It's important to know what you're looking at when you read a stock quote, beyond the obvious numbers like share price and 52-week high/low. Some metrics, like dividend yield, are good to know for any stock, while others are more specific to certain kinds of stocks.
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We asked four of our analysts to explain some metrics that every investor should know and understand, and here is what they had to say.
Eric Volkman: For income investors, few financial metrics are more critical than dividend yield. It tells us at a glance the payout rate we'll get for owning a stock at a particular price.
We calculate this using the company's current per-share dividend, annualized, then divided by the stock price. So, for example, Coca-Cola's current quarterly payout is $0.33 per share. We multiply this by four in order to get the annualized rate -- $1.32 -- and divide it by the current share price ($41.12). The result is the dividend yield, 3.2%.
It nearly goes without saying that, all things being equal, a higher dividend yield is preferable to a lower one. But of course, on the stock market, very few things are equal. A stock might boast a relatively high yield due to weakness in its share price following disappointing results, for instance.
Taking the example of Coke, the company has had trouble meeting key analyst estimates over the past year, among other problems; as a result, its stock has only inched up 1% during that time, compared to 11% for the S&P 500. On the flip side, a well-performing company might see a run-up in its stock price, depressing its yield.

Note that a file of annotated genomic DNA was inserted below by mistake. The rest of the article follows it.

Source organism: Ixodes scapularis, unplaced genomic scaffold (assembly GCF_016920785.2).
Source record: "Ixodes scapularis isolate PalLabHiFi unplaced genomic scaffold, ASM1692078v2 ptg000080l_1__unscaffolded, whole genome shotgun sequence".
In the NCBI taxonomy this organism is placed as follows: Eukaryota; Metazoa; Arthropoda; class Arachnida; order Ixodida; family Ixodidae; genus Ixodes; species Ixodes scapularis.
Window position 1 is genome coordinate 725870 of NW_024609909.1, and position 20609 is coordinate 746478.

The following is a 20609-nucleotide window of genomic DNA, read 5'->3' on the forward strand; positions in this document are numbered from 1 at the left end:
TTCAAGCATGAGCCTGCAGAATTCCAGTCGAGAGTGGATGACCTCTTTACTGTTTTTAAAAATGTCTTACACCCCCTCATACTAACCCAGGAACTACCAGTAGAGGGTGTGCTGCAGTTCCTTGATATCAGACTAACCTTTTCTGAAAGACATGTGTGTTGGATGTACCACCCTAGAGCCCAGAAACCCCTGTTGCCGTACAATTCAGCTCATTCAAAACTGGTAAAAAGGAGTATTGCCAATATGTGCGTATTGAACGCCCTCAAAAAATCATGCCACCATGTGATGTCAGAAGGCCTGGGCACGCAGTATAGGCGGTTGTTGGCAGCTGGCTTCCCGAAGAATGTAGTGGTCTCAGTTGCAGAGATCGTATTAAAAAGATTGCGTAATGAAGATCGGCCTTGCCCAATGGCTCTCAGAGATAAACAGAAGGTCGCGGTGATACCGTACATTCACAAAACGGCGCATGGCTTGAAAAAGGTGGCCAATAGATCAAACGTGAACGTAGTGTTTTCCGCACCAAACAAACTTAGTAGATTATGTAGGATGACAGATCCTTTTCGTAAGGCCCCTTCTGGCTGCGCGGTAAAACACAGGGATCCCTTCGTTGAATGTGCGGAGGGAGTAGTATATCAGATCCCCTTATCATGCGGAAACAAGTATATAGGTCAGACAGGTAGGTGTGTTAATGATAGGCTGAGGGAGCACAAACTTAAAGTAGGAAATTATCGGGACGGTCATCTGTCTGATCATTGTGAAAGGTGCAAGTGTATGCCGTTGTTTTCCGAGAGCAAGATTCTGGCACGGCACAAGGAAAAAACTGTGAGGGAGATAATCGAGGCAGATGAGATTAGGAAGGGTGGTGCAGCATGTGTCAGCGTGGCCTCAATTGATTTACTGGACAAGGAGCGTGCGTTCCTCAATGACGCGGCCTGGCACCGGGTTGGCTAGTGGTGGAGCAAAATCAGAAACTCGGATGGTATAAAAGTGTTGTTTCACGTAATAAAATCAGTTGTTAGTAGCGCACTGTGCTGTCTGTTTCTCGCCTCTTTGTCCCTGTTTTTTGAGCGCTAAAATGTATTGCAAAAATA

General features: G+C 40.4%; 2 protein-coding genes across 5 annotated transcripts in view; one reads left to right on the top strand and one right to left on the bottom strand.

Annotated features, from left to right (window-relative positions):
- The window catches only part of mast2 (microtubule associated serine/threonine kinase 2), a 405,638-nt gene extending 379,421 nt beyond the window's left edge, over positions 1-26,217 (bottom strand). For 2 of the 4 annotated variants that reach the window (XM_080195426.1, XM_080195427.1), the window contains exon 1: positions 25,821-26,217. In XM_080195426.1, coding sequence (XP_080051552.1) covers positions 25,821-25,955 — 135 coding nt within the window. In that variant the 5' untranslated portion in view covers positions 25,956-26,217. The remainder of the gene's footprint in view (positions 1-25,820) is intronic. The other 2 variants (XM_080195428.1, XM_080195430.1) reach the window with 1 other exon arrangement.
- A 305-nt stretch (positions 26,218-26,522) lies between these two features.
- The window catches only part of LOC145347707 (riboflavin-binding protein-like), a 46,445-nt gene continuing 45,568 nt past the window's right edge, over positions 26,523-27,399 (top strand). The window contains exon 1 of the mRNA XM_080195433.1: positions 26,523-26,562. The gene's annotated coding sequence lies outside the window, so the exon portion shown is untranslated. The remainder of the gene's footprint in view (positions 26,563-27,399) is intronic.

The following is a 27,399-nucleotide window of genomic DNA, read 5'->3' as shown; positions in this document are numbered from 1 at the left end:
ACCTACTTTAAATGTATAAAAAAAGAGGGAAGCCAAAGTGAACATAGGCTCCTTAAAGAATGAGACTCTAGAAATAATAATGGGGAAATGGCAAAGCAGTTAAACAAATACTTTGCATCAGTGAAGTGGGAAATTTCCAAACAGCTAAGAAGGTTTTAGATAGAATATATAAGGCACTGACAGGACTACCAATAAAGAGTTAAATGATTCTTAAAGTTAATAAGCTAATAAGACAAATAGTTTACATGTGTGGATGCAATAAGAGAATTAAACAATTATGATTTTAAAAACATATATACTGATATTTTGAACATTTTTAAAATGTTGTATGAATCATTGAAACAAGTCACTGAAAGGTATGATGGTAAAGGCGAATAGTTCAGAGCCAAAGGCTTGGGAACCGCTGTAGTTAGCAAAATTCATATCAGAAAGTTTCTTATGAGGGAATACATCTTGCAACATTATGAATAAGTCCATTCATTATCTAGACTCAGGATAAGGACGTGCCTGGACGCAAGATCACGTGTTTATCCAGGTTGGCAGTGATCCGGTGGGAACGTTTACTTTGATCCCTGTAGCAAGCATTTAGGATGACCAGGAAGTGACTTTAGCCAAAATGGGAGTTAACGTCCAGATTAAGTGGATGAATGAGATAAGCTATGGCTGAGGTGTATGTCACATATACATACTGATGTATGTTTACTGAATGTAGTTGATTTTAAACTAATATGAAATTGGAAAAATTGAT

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Dan Caplinger: Free cash flow is one of the most misunderstood financial metrics out there, yet it can be crucial to understanding how a company actually makes money. By looking at free cash flow, you can escape some of the artificial distortions that GAAP earnings have and get a better picture of how much cash a company really has available.
For instance, if you look at a stock like Frontier Communications and rely solely on GAAP earnings, you'll quickly conclude that its dividend is extraordinarily high compared to its earnings and, therefore, that it's risky from an income perspective. Yet like most telecoms, Frontier has huge amounts of depreciation and amortization, which reduce earnings but don't cost the company any cash. When you add back in the $1.2 billion in depreciation and amortization that Frontier has taken in the past year, the telecom's free cash flow makes it clear that it can afford the payout it's currently making.
Whenever you have a dividend stock with a high yield, be sure to check the free cash flow the company generates. Often, it'll give you a better sense of whether the company can sustain its payout over the long run.
Jason Hall: Dividends are an important part of the return for stock investing. As you can see in the chart below, nearly half of the S&P 500 index's total return since 1990 is from dividends:
And since dividends are so important, it's important to have a metric to measure a company's ability to maintain or even increase its payout. That's where the payout ratio can come in handy.